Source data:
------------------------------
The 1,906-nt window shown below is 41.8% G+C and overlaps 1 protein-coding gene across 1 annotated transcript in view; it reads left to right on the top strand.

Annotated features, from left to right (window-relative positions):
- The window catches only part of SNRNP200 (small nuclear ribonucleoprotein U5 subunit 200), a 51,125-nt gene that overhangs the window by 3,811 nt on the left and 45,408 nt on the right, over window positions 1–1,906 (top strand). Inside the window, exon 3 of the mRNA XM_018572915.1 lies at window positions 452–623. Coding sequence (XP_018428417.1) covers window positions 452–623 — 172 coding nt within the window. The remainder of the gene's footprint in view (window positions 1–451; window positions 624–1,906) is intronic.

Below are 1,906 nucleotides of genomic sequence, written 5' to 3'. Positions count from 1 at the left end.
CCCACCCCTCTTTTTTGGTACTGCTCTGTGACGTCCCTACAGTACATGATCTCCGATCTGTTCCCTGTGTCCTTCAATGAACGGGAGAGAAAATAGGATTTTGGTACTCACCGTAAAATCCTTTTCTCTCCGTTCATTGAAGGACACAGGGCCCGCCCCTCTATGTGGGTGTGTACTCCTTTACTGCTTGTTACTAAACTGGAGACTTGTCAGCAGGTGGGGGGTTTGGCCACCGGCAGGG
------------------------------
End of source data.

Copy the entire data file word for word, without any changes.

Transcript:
The 1,906-nt window shown below is 41.8% G+C and overlaps 1 protein-coding gene across 1 annotated transcript in view; it reads left to right on the top strand.

Annotated features, from left to right (window-relative positions):
- The window catches only part of SNRNP200 (small nuclear ribonucleoprotein U5 subunit 200), a 51,125-nt gene that overhangs the window by 3,811 nt on the left and 45,408 nt on the right, over window positions 1–1,906 (top strand). Inside the window, exon 3 of the mRNA XM_018572915.1 lies at window positions 452–623. Coding sequence (XP_018428417.1) covers window positions 452–623 — 172 coding nt within the window. The remainder of the gene's footprint in view (window positions 1–451; window positions 624–1,906) is intronic.

Below are 1,906 nucleotides of genomic sequence, written 5' to 3'. Positions count from 1 at the left end.
CCCACCCCTCTTTTTTGGTACTGCTCTGTGACGTCCCTACAGTACATGATCTCCGATCTGTTCCCTGTGTCCTTCAATGAACGGGAGAGAAAATAGGATTTTGGTACTCACCGTAAAATCCTTTTCTCTCCGTTCATTGAAGGACACAGGGCCCGCCCCTCTATGTGGGTGTGTACTCCTTTACTGCTTGTTACTAAACTGGAGACTTGTCAGCAGGTGGGGGGTTTGGCCACCGGCAGGG